For the time being, all email sent to my ottawavalleyirish dot com address is being forwarded to my gmail account. Which seems to be working, but: this temporary measures dates from only about two days ago, when I finally discovered the problem. If you sent me an email last week, before I realized I had a “duplicate header” problem and before I then set up an automatic forward to gmail, I have not read your message, and cannot read it until I (or my website, or my ‘proxy administrator’) have fixed the issue. But if you re-send your message, I should receive it through my gmail account.
…they do it as a “pilot project.”
The newly launched Library and Archives Canada Blog is apparently a somewhat provisional affair, contingent on (funding? feedback?) some definition of success that will require putting a stop to all blog posts on March 20, 2012, for a month-long period of evaluation. It’s all explained on their “About the Blog” page, and it sounds a little bit awkward and strained: as if the desire to finally embrace the new social media is at cross-purposes with the habit of never doing anything without a 5-year plan.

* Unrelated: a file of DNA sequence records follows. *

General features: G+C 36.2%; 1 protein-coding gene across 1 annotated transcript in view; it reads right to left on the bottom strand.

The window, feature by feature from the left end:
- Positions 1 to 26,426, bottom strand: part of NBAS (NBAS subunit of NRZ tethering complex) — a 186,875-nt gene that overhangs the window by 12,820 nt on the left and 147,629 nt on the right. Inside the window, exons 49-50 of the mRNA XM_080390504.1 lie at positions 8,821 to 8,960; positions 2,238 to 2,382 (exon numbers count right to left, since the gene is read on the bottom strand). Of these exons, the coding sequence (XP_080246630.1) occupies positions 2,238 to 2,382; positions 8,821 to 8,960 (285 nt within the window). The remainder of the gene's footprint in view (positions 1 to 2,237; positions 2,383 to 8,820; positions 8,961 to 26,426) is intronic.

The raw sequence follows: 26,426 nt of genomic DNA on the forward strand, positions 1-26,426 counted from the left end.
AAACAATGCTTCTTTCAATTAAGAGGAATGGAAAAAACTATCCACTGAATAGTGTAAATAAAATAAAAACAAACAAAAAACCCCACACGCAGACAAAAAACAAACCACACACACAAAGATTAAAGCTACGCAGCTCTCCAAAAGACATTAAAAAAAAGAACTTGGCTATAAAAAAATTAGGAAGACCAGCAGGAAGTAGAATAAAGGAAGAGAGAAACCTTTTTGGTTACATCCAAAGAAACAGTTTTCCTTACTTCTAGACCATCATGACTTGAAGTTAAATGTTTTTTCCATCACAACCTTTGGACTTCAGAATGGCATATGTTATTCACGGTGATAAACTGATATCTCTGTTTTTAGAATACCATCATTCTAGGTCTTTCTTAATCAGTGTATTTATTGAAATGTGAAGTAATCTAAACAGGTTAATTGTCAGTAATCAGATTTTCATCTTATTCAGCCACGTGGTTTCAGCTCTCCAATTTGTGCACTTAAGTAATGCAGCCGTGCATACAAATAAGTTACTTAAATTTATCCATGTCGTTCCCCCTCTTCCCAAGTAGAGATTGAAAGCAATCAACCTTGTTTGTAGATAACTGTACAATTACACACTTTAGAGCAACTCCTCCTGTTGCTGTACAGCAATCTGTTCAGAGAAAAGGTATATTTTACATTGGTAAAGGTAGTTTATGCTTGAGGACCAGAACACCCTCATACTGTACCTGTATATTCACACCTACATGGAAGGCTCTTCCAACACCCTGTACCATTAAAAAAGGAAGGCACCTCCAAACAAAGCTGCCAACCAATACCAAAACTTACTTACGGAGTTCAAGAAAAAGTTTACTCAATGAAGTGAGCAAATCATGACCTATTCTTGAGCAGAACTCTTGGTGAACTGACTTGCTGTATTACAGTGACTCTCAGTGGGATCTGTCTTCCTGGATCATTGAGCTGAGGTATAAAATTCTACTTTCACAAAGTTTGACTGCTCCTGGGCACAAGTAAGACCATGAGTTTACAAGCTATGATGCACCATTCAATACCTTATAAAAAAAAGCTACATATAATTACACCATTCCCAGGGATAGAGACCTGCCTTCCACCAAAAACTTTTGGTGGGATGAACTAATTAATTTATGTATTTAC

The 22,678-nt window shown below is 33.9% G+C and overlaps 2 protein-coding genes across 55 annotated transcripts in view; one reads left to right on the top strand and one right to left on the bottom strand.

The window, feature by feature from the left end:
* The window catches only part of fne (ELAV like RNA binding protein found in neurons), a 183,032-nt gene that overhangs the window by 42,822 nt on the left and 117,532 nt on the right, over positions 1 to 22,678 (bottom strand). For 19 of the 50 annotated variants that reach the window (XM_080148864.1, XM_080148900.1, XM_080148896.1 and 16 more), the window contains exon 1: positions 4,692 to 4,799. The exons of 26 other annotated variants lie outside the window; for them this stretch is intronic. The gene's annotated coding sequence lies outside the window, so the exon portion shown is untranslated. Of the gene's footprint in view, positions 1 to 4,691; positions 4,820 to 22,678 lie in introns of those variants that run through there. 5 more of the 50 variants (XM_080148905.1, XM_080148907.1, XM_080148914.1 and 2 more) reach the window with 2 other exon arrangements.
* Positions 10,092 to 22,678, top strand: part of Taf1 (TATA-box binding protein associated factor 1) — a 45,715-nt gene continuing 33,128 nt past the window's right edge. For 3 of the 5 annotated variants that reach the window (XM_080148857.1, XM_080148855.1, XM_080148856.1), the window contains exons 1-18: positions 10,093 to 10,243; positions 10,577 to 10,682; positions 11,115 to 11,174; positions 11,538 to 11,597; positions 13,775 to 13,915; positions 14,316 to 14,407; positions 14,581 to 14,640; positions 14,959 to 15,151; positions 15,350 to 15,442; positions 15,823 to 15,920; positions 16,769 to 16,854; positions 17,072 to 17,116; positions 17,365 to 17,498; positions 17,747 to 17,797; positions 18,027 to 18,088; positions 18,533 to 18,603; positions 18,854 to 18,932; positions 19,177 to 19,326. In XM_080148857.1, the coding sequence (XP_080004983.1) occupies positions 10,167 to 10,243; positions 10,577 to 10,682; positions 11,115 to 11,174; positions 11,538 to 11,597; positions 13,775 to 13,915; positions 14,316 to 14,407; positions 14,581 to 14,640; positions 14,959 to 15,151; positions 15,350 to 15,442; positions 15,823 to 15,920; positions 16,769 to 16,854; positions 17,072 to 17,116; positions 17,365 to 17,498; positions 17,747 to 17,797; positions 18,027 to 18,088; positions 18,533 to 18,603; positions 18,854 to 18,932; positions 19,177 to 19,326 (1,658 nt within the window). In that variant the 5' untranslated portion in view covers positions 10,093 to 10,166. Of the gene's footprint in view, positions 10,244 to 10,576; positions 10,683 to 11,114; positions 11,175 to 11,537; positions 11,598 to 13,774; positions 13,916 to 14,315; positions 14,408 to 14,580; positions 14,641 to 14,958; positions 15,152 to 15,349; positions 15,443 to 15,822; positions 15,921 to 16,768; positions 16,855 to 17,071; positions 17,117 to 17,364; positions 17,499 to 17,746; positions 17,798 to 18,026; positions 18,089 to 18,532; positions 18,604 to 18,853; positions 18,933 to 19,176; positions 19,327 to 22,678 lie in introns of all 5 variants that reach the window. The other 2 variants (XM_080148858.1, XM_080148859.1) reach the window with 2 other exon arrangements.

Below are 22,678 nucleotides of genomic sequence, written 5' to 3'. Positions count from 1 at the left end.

In any case, the new blog is a welcome development, and I hope they can make it stick.
Continued from The Queen vs. Kelly: Part III.
Hard Times, Hard Labour
As reported in Part III, John Kelly entered the Dominion Penitentiary at Kingston on 15 May 1841, to serve a one-year sentence for the manslaughter of his brother-in-law Michael Hourigan.
Dickens described the penitentiary as ‘well and wisely governed’…